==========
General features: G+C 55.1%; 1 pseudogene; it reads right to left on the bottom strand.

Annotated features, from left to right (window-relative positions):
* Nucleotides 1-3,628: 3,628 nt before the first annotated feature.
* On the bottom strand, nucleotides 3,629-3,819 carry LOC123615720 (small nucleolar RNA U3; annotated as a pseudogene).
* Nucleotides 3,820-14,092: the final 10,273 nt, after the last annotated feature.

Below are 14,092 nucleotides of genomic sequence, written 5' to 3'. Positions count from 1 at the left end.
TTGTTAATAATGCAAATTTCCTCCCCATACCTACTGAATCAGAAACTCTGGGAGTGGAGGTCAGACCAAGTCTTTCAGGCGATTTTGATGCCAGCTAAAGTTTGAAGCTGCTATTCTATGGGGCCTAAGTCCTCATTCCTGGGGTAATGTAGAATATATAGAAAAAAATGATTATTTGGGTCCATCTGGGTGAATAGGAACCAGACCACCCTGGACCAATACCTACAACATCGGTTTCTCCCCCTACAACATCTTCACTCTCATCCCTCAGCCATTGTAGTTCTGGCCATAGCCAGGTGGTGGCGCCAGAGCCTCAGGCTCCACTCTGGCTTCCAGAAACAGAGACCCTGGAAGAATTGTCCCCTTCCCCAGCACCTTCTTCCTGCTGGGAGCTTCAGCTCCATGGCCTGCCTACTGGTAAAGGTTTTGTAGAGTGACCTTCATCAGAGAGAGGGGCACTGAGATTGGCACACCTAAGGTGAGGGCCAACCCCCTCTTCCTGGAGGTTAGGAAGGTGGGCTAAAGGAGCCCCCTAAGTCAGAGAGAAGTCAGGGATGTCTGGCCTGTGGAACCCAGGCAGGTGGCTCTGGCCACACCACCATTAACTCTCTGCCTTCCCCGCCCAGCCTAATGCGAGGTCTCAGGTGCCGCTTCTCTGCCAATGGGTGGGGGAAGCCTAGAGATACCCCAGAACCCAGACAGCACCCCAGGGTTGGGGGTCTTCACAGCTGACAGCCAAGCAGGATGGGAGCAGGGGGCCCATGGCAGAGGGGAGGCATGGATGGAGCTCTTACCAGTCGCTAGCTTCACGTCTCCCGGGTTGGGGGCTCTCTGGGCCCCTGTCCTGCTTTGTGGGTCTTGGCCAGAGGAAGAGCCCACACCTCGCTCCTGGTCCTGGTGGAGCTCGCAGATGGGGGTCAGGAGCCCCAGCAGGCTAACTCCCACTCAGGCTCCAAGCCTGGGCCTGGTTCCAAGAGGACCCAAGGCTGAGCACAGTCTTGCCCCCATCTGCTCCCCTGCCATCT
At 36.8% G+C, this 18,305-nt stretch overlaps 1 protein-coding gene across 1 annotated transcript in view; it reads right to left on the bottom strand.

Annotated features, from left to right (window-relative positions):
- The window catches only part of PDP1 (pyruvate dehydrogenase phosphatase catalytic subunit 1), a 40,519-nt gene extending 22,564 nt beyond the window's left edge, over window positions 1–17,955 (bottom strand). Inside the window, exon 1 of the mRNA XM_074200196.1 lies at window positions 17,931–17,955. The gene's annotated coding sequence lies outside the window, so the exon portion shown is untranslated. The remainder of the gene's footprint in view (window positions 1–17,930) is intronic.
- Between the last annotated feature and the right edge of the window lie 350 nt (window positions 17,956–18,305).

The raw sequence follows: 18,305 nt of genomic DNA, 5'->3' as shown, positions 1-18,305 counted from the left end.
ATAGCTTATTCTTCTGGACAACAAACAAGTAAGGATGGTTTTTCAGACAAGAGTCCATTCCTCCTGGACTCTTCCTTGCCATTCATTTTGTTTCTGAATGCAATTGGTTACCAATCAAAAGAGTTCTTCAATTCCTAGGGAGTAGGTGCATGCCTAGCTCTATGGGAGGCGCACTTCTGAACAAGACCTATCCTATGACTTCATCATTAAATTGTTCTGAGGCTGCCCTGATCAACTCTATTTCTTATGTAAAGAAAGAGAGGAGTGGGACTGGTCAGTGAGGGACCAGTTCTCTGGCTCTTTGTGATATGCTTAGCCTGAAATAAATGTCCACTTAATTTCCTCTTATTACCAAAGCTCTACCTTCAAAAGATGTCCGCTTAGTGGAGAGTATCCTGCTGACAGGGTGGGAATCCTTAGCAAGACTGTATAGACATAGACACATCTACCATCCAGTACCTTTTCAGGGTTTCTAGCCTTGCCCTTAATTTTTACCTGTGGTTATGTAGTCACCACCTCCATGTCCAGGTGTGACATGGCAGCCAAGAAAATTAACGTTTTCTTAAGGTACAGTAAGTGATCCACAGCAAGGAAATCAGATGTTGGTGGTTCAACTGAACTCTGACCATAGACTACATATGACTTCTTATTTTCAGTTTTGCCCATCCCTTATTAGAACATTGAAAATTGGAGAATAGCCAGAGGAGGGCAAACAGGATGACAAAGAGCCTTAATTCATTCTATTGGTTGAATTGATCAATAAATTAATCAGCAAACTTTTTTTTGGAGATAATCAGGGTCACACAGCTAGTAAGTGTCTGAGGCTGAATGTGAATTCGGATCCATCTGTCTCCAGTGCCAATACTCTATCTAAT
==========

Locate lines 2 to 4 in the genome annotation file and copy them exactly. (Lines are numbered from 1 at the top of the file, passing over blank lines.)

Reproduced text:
Annotated features, from left to right (window-relative positions):
* Nucleotides 1-3,628: 3,628 nt before the first annotated feature.
* On the bottom strand, nucleotides 3,629-3,819 carry LOC123615720 (small nucleolar RNA U3; annotated as a pseudogene).